So many things changed in 2020, and we definitely saw adjustments in wedding menus for those who still tied the knot this year. Years prior, the traditional seated dinner had been thrown out the window for many, and couples were opting for unique food options to enhance their guest’s experience. Everything from elaborate charcuterie spreads to raw bars were showing up at receptions, but especially with the onset of COVID-19, those setups definitely changed.
So, what’s to come for 2021? With weddings looking a bit different, especially for those planning earlier in the year, it may be hard to predict what’s on-trend. But we’ve got you covered. We asked industry experts what they think will be some of the biggest trends for feeding your guests in 2021. Read on for some of the top predictions to work into your wedding menu this year.
Cocktail hours are still doable, especially if they’re outdoors. However, the method of service for a typical cocktail reception is definitely being reimagined. “Pre-pandemic, we were well known for our big, beautiful charcuterie displays, which we miss," says Tanya Gurrieri, owner of Salthouse Catering. "But one item that came from this shift in styles of service is our server passed charcuterie 'cone.'” Additional concepts that caterers have been working on include developing individual boxes or boards of charcuterie, serving menu items that are designed to be kept at room temperature, and appetizer options served on skewers.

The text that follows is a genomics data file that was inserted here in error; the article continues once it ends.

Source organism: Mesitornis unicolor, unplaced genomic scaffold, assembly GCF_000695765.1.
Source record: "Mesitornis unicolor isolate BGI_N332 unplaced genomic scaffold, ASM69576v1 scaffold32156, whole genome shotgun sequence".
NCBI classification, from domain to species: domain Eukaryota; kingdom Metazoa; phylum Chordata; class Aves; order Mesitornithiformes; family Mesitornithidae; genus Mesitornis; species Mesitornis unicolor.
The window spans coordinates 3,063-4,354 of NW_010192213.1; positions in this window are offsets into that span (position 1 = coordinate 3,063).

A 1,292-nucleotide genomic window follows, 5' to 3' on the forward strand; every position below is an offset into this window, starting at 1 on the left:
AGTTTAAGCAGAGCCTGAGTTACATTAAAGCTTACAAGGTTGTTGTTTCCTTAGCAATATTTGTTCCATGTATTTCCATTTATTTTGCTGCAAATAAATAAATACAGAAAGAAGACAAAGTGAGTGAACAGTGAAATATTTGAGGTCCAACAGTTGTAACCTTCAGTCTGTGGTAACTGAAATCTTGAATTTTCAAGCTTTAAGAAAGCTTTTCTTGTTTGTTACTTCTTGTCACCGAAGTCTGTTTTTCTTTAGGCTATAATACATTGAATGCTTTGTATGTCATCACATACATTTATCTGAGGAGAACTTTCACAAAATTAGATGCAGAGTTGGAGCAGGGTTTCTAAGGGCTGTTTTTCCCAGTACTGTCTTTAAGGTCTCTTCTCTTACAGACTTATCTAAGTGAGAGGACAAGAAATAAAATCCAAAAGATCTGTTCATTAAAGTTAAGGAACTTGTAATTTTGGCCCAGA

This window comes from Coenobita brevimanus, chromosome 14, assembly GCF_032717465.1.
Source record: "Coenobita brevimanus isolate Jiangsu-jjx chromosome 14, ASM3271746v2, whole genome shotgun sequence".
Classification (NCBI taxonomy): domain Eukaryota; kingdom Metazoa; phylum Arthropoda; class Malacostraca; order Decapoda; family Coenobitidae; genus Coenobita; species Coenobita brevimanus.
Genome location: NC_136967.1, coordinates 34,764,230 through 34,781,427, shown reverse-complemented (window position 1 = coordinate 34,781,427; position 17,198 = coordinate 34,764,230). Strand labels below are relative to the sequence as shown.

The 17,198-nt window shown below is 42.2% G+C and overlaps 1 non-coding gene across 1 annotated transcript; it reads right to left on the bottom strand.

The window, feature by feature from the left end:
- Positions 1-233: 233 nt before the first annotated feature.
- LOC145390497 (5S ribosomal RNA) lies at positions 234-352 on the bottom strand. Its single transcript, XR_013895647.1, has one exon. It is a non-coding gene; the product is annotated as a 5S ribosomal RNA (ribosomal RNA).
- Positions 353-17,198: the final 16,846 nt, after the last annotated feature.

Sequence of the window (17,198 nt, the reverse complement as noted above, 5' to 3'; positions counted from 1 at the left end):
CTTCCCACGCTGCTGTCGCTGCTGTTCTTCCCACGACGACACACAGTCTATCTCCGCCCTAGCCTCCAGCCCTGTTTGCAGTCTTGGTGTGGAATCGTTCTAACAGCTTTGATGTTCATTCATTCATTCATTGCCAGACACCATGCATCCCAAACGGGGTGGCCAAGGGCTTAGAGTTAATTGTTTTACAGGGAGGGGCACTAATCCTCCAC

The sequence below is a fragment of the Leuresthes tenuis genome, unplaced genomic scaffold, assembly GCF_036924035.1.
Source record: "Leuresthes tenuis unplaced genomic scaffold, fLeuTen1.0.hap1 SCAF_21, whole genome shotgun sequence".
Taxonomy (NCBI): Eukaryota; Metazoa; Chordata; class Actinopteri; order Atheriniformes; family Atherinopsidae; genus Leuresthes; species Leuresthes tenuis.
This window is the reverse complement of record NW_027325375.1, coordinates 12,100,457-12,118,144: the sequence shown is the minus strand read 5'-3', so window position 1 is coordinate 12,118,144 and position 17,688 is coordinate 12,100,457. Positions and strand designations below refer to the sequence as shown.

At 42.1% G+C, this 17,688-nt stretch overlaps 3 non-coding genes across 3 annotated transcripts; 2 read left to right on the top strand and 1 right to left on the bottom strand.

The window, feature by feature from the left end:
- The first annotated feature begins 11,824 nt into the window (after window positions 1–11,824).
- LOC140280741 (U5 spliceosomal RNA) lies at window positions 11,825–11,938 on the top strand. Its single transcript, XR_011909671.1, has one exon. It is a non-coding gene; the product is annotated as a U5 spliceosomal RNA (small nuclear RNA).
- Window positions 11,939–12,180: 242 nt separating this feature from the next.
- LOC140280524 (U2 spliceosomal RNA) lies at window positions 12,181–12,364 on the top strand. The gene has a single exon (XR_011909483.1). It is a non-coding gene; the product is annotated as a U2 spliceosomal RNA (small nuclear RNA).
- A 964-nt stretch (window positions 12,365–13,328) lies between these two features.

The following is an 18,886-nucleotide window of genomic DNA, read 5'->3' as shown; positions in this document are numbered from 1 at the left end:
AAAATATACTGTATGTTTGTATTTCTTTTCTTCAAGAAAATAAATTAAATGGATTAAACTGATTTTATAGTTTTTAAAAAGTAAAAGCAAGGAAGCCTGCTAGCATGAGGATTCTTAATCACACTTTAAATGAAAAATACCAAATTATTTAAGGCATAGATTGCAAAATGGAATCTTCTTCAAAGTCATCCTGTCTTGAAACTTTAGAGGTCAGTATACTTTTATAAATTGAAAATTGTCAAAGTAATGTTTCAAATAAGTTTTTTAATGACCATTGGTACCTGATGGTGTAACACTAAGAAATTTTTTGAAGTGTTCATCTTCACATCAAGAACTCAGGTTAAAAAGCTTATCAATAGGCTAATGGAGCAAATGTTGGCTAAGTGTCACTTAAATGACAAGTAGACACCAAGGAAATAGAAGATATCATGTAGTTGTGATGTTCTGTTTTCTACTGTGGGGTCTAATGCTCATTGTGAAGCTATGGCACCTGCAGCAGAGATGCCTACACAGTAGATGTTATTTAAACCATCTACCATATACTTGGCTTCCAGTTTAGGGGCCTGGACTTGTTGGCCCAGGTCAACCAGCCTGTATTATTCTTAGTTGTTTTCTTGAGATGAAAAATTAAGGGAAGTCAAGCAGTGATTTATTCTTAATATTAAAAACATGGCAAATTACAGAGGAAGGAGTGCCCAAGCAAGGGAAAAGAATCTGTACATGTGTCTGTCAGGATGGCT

We’re not totally writing off reception buffets for 2021, but according to experts, the typical self-serve buffet probably won’t be showing up at many weddings in the future. However, there’s still a way to pull it off. “We’re strongly advocating for attended buffets,” says Beth Griffiths of Whoa Nelly Catering. “With having the buffet staffed to put food on the plate, you’re limiting the number of hands touching the utensils.” Buffet stations may also be spaced out throughout the venue to avoid over-crowding, with a method put in place to structure the way guests are called up for serving to limit standing in a line.
Bottled or Canned Cocktails